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Background: “Aju Mbaise” is a combination of plant leaves decocted and administered to women after childbirth. The bioactive compounds are not known and claims associated with the use have not been scientifically substantiated.
Objective: The study was conducted to evaluate the antibacterial activity, phytochemical properties and mineral composition of “Aju Mbaise” decoction.
Methods: Leaves making up Äju Mbaise” were obtained from the Botanical Garden, Department of Forestry and Wildlife Technology, Federal University of Technology, Owerri, Imo State, Nigeria. Their antibacterial activity was determined using the disc-diffusion method with Salmonella typhi, Staphylococcus aureus and Escherichia coli as test isolates. The Minimum Inhibitory Concentration and Minimum Bactericidal Concentration were determined to establish its antimicrobial potentials. The mineral content was determined using atomic absorption spectrophotometer while phytochemical analysis was conducted using standard analytical methods.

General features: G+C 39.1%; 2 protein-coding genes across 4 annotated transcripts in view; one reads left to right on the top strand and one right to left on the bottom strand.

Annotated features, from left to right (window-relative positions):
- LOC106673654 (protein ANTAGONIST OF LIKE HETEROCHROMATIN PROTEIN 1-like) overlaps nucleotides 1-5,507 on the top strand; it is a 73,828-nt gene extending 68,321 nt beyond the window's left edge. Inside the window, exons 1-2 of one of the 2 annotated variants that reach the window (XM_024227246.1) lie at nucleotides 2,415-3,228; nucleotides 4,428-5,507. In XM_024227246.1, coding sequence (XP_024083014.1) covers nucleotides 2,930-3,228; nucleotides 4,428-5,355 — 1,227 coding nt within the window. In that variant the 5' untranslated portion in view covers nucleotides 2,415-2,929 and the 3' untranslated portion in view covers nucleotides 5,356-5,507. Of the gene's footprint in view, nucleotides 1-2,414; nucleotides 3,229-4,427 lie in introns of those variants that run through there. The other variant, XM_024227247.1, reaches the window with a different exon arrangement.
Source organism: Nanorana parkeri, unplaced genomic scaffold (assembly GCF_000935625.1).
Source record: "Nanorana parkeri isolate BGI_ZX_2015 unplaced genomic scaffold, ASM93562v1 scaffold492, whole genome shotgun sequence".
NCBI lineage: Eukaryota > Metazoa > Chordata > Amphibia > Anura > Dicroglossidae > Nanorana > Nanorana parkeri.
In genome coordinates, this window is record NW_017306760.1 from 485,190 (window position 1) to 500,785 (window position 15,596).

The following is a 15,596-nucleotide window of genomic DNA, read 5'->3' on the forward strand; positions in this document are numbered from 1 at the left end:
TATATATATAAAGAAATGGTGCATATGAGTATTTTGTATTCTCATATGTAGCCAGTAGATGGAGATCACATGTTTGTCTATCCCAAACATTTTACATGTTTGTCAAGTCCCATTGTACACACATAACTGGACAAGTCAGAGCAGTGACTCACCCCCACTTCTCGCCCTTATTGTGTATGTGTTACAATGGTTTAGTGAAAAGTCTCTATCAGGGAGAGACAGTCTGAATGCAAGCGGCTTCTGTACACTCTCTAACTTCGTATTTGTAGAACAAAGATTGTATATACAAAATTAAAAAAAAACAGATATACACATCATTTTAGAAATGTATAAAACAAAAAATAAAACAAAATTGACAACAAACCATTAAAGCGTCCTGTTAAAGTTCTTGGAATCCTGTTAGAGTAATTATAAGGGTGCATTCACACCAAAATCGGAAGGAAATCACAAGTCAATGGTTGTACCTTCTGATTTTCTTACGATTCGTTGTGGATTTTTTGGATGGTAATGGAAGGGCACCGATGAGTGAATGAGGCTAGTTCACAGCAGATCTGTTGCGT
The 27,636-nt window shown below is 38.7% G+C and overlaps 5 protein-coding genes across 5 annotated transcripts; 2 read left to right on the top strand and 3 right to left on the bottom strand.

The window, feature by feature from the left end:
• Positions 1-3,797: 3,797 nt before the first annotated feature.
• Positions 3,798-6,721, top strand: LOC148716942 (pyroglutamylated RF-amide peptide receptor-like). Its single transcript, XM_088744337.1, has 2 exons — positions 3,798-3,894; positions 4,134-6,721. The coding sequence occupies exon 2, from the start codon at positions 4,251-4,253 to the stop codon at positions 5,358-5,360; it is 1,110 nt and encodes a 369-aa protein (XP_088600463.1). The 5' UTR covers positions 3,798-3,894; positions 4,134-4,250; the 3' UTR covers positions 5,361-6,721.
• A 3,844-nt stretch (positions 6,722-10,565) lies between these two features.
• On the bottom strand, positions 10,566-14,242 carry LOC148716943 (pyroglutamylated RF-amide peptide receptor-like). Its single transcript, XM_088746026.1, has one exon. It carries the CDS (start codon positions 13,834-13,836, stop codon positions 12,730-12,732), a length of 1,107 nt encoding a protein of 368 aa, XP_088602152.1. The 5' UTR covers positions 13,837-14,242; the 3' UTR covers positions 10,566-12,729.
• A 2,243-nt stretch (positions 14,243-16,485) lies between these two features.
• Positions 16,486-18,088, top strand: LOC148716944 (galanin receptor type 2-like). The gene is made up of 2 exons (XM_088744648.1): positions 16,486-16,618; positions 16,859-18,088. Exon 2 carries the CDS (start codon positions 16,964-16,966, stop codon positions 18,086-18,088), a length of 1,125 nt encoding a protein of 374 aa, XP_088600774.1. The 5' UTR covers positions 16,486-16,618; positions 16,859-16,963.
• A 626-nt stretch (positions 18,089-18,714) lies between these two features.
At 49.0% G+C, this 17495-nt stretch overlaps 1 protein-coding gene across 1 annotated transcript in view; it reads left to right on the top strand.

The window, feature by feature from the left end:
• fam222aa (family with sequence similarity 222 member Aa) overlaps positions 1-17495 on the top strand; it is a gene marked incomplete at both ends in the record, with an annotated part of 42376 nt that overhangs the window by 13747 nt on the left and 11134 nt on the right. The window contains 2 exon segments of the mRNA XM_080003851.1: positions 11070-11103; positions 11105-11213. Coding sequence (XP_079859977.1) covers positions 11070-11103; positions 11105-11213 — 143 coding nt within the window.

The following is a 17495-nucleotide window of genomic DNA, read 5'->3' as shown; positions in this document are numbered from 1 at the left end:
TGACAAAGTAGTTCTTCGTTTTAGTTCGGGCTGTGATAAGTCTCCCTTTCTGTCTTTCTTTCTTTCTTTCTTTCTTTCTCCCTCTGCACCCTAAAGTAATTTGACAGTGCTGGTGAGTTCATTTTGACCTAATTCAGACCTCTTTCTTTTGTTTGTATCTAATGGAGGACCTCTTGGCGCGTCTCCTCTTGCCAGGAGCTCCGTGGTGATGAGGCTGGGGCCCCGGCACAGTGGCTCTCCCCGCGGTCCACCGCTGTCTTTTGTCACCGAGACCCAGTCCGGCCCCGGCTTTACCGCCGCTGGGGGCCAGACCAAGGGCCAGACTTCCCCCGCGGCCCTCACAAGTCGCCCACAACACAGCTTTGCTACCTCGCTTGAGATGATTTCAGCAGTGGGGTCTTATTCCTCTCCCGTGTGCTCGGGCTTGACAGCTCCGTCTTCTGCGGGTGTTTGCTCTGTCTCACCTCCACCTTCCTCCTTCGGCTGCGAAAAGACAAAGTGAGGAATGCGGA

Results: The decoction inhibited the growth of Gram negative bacteria used in the study with maximum inhibition observed against E. coli (9.5mm). The Gram positive bacterium, S. aureus was resistant to the
decoction. The decoction contained appreciable amounts of bioactive compounds: alkaloids (5.46%), tannins (2.59%), flavonoids (0.39%), cyanogenic glycoside (0.07%), and saponins (7.50%) as well as potassium (125.63 mg/100ml), calcium (11.48 mg/100ml), magnesium (8.81 mg/100ml), sodium (3.50 mg/100ml), iron (1.15 mg/100ml), zinc (1.13 mg/100ml), phosphorus (0.90 mg/100ml), copper (0.06 mg/100ml), manganese (0.06 mg/100ml) and chromium (0.05 mg/ml).
Conclusion: The decoction contains bioactive compounds believed to be responsible for the observed antibacterial activities. Intake of adequate amounts of the decoction can make some contributions to the macro- and micro-mineral intake of lactating mothers, thus achieving the Recommended Nutrient Intake (RNI) for these minerals. This provides the basis for their folkloric use by nursing mothers.